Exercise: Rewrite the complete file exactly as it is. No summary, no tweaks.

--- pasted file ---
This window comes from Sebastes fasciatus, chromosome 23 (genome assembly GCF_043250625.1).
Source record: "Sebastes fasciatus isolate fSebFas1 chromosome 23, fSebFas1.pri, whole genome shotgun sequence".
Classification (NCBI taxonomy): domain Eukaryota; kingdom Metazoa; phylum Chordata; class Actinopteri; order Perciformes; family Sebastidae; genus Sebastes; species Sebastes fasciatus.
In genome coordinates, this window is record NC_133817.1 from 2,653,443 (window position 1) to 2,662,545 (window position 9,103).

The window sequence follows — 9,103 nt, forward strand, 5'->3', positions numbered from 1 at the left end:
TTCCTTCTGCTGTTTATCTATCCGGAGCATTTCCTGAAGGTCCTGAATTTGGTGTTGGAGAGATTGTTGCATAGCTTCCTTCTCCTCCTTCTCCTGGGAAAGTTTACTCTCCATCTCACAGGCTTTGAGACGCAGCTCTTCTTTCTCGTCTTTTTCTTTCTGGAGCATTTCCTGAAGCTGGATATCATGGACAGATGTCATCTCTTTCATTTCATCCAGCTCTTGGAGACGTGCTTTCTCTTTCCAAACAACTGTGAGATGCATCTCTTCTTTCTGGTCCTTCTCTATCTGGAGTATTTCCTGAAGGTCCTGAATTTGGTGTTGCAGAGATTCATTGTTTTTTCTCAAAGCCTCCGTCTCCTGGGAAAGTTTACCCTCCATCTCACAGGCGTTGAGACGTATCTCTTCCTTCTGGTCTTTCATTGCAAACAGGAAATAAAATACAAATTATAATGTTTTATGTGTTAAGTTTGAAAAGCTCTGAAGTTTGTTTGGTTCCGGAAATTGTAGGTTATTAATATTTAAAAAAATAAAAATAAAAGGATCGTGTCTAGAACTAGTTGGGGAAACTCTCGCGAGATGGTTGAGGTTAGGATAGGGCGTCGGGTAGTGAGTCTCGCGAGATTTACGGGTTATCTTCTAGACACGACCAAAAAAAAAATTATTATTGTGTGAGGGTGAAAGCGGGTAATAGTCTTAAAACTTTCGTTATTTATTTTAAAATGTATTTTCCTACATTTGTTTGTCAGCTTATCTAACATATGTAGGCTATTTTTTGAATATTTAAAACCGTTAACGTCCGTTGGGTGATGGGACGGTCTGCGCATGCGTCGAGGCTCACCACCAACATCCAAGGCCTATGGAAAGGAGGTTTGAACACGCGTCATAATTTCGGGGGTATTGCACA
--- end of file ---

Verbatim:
This window comes from Sebastes fasciatus, chromosome 23 (genome assembly GCF_043250625.1).
Source record: "Sebastes fasciatus isolate fSebFas1 chromosome 23, fSebFas1.pri, whole genome shotgun sequence".
Classification (NCBI taxonomy): domain Eukaryota; kingdom Metazoa; phylum Chordata; class Actinopteri; order Perciformes; family Sebastidae; genus Sebastes; species Sebastes fasciatus.
In genome coordinates, this window is record NC_133817.1 from 2,653,443 (window position 1) to 2,662,545 (window position 9,103).

The window sequence follows — 9,103 nt, forward strand, 5'->3', positions numbered from 1 at the left end:
TTCCTTCTGCTGTTTATCTATCCGGAGCATTTCCTGAAGGTCCTGAATTTGGTGTTGGAGAGATTGTTGCATAGCTTCCTTCTCCTCCTTCTCCTGGGAAAGTTTACTCTCCATCTCACAGGCTTTGAGACGCAGCTCTTCTTTCTCGTCTTTTTCTTTCTGGAGCATTTCCTGAAGCTGGATATCATGGACAGATGTCATCTCTTTCATTTCATCCAGCTCTTGGAGACGTGCTTTCTCTTTCCAAACAACTGTGAGATGCATCTCTTCTTTCTGGTCCTTCTCTATCTGGAGTATTTCCTGAAGGTCCTGAATTTGGTGTTGCAGAGATTCATTGTTTTTTCTCAAAGCCTCCGTCTCCTGGGAAAGTTTACCCTCCATCTCACAGGCGTTGAGACGTATCTCTTCCTTCTGGTCTTTCATTGCAAACAGGAAATAAAATACAAATTATAATGTTTTATGTGTTAAGTTTGAAAAGCTCTGAAGTTTGTTTGGTTCCGGAAATTGTAGGTTATTAATATTTAAAAAAATAAAAATAAAAGGATCGTGTCTAGAACTAGTTGGGGAAACTCTCGCGAGATGGTTGAGGTTAGGATAGGGCGTCGGGTAGTGAGTCTCGCGAGATTTACGGGTTATCTTCTAGACACGACCAAAAAAAAAATTATTATTGTGTGAGGGTGAAAGCGGGTAATAGTCTTAAAACTTTCGTTATTTATTTTAAAATGTATTTTCCTACATTTGTTTGTCAGCTTATCTAACATATGTAGGCTATTTTTTGAATATTTAAAACCGTTAACGTCCGTTGGGTGATGGGACGGTCTGCGCATGCGTCGAGGCTCACCACCAACATCCAAGGCCTATGGAAAGGAGGTTTGAACACGCGTCATAATTTCGGGGGTATTGCACA